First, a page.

When Rep. Sawin Millett takes his place at the Appropriations Committee’s horseshoe every day the state budget is up for discussion — which is most of them — he’s on familiar ground.
The Waterford Republican’s name doesn’t capture attention, or set off alarm bells, the way former House Speaker John Martin’s does [see “John Martin: Maine’s most powerful legislator looks back,” Portland Phoenix, April 5, 2023]. But for anyone doing business with the state, he’s a force to be reckoned with.
You’d never know it from his demeanor. Appropriations, with its 20-foot ceilings, is the third-largest chamber in the State House after the House and Senate, and Millett, now 85, sits quietly, his expression varying between mildly curious and poker-faced.
While Martin holds the doubtless unbreakable record of 27 legislative terms, Millett has been around nearly as long. He’s currently in his ninth term, but has shuttled between the Executive and Legislative branches like no one else.
The quiet exterior masks a steely intelligence wrapped in a down-home style. In his private hideaway off the Appropriations chamber where many of the bargains are struck, Millett talks about his ideas to renovate the legislative process, as many others, including Senate Chair Peggy Rotundo (D-Lewiston), drop by.
It’s a timely subject. The last weeks of a session are always controlled chaos. The question this year is whether it will become actual chaos.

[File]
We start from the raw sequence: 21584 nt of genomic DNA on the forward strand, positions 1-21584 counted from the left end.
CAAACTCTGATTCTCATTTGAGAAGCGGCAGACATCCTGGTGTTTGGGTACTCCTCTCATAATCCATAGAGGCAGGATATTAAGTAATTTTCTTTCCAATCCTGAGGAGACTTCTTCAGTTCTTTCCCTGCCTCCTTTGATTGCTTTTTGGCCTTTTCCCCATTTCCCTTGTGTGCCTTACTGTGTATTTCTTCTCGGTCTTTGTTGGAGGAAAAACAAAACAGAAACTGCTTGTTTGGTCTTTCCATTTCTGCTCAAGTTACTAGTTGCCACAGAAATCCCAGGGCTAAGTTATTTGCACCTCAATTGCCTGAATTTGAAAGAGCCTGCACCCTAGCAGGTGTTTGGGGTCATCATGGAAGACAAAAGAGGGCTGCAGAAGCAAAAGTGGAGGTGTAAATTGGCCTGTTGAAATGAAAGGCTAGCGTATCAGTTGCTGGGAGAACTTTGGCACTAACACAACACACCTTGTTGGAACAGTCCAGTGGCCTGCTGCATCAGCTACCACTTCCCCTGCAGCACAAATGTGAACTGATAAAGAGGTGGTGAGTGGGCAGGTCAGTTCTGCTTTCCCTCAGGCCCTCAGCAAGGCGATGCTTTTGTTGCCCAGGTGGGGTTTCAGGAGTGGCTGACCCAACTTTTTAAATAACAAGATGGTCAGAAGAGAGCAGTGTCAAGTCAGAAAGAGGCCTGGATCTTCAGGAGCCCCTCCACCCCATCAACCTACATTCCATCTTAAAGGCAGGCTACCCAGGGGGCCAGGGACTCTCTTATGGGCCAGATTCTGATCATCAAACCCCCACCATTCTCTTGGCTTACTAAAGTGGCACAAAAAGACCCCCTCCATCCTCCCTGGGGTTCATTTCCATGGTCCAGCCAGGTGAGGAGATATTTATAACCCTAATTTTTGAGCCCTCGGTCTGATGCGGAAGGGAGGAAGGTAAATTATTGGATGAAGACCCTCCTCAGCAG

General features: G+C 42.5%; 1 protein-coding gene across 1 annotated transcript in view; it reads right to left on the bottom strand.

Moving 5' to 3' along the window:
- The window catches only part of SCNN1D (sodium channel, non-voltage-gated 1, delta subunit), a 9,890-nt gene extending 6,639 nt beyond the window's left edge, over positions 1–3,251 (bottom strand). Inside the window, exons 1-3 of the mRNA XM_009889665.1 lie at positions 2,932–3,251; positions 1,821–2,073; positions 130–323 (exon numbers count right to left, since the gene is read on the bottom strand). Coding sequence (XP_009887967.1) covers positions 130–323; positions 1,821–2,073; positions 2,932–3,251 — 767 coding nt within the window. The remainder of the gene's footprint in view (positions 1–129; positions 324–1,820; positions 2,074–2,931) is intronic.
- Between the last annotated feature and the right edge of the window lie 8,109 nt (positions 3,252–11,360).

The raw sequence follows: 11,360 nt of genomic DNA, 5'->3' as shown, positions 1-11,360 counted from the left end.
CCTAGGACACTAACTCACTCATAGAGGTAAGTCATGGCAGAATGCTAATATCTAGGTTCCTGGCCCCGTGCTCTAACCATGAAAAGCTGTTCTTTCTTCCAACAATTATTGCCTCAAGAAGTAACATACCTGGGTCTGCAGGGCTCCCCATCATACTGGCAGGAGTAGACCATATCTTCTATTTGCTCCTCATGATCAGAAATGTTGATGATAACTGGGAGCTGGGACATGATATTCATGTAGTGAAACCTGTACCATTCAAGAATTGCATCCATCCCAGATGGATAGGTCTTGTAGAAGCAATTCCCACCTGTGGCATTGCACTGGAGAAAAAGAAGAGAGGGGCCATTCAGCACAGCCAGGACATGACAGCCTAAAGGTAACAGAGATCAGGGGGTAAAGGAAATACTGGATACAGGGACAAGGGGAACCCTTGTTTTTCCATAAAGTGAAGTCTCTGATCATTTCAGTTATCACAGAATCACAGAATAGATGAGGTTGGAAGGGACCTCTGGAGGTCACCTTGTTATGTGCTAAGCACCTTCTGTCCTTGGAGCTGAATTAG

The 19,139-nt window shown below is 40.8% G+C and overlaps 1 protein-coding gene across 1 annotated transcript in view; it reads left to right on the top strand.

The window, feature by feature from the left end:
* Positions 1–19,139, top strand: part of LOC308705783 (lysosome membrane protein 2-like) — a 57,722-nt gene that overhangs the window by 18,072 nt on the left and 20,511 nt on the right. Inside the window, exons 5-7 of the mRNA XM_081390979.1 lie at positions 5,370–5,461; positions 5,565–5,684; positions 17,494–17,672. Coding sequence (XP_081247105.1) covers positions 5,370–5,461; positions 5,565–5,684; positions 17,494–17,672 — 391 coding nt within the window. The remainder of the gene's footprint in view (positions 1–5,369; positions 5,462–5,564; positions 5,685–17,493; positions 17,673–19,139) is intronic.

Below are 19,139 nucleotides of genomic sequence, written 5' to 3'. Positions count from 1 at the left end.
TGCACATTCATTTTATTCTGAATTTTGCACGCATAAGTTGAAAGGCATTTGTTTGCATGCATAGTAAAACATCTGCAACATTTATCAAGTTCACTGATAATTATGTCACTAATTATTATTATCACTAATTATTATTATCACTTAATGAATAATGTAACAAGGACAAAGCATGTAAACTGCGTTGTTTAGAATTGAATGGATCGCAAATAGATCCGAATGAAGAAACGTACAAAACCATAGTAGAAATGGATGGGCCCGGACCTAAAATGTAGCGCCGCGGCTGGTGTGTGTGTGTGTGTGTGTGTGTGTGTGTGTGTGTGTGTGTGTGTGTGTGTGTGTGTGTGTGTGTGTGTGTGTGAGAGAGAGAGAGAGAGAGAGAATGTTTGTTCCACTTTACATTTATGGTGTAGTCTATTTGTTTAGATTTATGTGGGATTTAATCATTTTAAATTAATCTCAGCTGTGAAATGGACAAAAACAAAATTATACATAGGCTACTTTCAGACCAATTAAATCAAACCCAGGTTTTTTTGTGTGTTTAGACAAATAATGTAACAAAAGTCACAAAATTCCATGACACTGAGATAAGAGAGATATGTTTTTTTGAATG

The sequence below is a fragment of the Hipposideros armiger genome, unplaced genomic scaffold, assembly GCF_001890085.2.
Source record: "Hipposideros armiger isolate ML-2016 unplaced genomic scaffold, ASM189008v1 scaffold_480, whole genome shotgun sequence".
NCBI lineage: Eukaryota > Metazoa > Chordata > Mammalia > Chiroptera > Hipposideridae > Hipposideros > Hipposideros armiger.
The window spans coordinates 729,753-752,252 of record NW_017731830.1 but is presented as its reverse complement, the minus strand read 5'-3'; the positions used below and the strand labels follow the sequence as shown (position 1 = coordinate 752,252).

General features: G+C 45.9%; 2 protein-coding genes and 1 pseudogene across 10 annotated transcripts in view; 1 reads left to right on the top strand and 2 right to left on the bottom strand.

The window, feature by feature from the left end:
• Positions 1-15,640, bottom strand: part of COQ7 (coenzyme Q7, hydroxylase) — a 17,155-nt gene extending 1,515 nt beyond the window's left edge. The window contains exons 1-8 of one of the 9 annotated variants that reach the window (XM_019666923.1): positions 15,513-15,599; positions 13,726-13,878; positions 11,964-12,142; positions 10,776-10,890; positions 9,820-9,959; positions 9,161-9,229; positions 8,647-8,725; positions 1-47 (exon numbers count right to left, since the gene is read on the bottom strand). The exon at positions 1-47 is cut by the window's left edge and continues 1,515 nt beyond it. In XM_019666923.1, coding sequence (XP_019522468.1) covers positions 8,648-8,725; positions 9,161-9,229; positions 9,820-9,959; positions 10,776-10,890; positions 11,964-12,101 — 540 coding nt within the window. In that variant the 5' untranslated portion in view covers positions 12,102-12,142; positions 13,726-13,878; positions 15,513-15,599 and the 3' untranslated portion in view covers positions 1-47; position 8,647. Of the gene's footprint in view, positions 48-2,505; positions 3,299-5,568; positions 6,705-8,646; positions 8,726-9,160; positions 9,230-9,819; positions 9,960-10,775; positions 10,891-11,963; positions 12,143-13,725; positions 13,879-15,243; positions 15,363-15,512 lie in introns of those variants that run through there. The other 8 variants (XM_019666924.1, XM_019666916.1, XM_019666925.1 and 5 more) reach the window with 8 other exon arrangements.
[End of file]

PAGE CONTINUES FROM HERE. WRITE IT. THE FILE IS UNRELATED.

FLOODING THE ZONE
By all accounts, lawmakers are far behind their usual pace. In the first annual session, lawmakers can file unlimited bill titles on any subject, and they’re all supposed to be voted on in committee and considered by House and Senate. That’s an unusual, possibly unique feature of Maine’s citizen legislature.
This year, the bills are piling up like cordwood, more than 2,000 so far. It may not match the all-time record of 2,258 set in 1999, but it could come close.
In 2021, 1,737 bills were introduced, and the average first-year filings for the 10 sessions before that totaled 1,660. Perhaps not coincidentally, 1,600 is the number Millett thinks that Legislature can reasonably handle.
It’s not just the quantity. Literally hundreds of bills are still stranded in committee, and hundreds more are awaiting floor votes. Bills have gone to work session without a public hearing, something that normally happens rarely, if at all.
Millett checks his notes and says the House had 46 bills on its docket for the May 23 daily session and 41 at the end — a reduction of five.
Still, even though the current special session means there’s no legal adjournment date — it had been June 16 — Millett thinks the presiding officers’ plan to finish by June 21 is reasonable. “I can see it happening, but there’s a lot of work before then,” he said.